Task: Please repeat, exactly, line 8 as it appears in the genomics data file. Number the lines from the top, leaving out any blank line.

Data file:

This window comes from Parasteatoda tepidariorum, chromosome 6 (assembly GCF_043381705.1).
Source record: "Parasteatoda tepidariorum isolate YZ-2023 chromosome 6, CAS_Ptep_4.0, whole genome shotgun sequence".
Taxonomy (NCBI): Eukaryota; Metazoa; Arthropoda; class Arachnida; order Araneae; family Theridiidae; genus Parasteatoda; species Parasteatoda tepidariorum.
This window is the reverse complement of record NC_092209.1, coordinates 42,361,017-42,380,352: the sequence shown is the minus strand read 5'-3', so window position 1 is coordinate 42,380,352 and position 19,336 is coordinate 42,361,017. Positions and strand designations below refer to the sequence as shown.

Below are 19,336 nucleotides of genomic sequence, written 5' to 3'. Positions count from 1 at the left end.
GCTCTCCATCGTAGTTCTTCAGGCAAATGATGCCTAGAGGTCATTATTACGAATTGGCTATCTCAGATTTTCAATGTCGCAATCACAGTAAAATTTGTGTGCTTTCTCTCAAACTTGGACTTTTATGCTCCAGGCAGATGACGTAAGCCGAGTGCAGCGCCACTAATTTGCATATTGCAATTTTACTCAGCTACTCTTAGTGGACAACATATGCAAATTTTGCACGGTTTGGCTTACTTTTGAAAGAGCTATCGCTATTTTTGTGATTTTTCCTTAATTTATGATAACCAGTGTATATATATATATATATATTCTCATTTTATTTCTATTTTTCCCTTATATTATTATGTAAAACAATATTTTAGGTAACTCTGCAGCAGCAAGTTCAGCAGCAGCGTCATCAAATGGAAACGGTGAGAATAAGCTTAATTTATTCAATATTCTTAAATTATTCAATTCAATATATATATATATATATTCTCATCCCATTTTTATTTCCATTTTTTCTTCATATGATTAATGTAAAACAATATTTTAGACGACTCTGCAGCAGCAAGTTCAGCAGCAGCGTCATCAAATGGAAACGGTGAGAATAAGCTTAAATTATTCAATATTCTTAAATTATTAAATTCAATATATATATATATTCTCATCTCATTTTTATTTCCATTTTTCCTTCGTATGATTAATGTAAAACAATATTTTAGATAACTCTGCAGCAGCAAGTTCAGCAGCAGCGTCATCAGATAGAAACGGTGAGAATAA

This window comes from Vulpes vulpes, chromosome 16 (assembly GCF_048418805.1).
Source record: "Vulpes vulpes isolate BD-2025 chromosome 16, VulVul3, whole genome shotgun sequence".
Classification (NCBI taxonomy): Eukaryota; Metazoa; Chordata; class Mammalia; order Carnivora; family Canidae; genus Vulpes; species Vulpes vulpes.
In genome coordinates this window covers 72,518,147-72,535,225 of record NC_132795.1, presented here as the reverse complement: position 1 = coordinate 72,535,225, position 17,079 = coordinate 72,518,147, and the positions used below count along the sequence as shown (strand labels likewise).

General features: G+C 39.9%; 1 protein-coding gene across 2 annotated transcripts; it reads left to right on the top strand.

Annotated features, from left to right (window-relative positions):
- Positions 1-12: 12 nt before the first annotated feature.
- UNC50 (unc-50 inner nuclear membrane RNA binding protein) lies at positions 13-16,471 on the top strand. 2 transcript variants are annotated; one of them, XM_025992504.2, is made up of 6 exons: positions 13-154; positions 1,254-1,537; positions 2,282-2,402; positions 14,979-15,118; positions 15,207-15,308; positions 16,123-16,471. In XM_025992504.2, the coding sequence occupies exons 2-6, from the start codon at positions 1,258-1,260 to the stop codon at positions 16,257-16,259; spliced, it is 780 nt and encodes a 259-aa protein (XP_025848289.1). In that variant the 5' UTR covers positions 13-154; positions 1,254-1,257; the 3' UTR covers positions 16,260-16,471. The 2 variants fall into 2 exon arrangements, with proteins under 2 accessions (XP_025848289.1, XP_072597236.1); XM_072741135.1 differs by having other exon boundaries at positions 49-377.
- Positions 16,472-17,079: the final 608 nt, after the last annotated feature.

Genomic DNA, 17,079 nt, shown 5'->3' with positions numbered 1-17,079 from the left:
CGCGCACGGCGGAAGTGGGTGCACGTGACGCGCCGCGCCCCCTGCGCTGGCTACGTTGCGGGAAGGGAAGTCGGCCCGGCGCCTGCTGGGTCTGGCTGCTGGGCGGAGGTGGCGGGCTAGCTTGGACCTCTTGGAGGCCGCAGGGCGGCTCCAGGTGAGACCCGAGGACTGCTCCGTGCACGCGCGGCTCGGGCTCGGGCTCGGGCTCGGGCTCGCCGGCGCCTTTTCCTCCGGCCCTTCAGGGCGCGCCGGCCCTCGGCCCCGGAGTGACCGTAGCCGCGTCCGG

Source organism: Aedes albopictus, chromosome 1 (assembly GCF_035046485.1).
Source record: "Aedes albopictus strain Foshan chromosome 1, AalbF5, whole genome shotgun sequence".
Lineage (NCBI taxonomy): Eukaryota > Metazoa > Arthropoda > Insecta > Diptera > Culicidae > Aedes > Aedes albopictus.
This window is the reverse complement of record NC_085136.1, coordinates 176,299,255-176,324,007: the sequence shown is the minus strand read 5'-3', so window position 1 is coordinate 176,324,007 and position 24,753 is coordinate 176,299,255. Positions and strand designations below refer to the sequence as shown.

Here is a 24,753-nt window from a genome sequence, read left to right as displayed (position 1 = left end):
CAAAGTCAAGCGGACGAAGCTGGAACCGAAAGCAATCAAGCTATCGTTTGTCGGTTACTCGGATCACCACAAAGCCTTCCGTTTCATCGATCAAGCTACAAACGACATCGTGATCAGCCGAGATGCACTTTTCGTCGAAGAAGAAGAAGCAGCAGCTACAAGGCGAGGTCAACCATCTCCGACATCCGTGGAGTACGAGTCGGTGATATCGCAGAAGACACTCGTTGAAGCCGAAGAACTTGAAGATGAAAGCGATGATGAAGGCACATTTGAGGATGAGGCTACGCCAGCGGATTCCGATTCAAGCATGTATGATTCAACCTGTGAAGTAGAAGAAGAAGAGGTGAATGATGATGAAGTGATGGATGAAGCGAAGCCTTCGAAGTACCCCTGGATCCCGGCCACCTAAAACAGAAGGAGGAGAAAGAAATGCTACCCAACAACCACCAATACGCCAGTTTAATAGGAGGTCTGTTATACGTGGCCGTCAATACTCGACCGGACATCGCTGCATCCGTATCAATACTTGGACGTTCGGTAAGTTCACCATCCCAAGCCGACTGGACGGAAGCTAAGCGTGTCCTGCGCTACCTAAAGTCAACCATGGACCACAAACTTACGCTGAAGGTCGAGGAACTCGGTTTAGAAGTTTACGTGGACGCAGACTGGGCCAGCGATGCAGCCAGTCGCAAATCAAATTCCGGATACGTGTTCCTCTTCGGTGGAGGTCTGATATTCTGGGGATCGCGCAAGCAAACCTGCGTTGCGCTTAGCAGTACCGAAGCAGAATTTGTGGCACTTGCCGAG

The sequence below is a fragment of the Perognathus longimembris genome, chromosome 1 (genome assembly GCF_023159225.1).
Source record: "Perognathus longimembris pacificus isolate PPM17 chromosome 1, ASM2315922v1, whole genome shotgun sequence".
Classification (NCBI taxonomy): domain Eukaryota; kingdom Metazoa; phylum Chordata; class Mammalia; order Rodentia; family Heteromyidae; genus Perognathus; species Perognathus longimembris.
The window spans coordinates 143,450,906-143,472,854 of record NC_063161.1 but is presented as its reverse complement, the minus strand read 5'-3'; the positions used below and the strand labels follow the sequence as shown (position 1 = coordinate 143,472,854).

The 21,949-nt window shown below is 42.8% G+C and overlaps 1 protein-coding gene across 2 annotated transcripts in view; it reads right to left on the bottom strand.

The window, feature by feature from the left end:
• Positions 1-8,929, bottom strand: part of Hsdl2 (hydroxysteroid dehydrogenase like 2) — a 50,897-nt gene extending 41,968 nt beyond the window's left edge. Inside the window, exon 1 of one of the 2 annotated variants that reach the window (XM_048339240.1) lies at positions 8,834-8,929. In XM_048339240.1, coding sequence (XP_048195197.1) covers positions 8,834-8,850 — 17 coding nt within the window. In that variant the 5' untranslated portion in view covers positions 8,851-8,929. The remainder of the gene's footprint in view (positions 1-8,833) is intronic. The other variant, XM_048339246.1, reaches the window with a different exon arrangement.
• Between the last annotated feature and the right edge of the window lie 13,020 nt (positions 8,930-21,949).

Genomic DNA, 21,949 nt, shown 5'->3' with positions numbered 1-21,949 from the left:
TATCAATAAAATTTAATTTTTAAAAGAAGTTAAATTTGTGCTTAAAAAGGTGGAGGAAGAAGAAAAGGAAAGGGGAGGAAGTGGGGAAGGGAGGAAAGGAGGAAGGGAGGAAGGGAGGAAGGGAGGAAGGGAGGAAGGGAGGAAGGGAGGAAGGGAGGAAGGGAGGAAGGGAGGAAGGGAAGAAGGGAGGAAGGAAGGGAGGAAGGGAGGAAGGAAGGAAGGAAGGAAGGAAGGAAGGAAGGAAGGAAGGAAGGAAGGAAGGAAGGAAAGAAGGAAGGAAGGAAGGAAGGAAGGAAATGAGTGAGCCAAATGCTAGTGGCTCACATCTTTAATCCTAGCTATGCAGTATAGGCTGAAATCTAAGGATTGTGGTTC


Source record: "Vulpes vulpes isolate BD-2025 chromosome 16, VulVul3, whole genome shotgun sequence".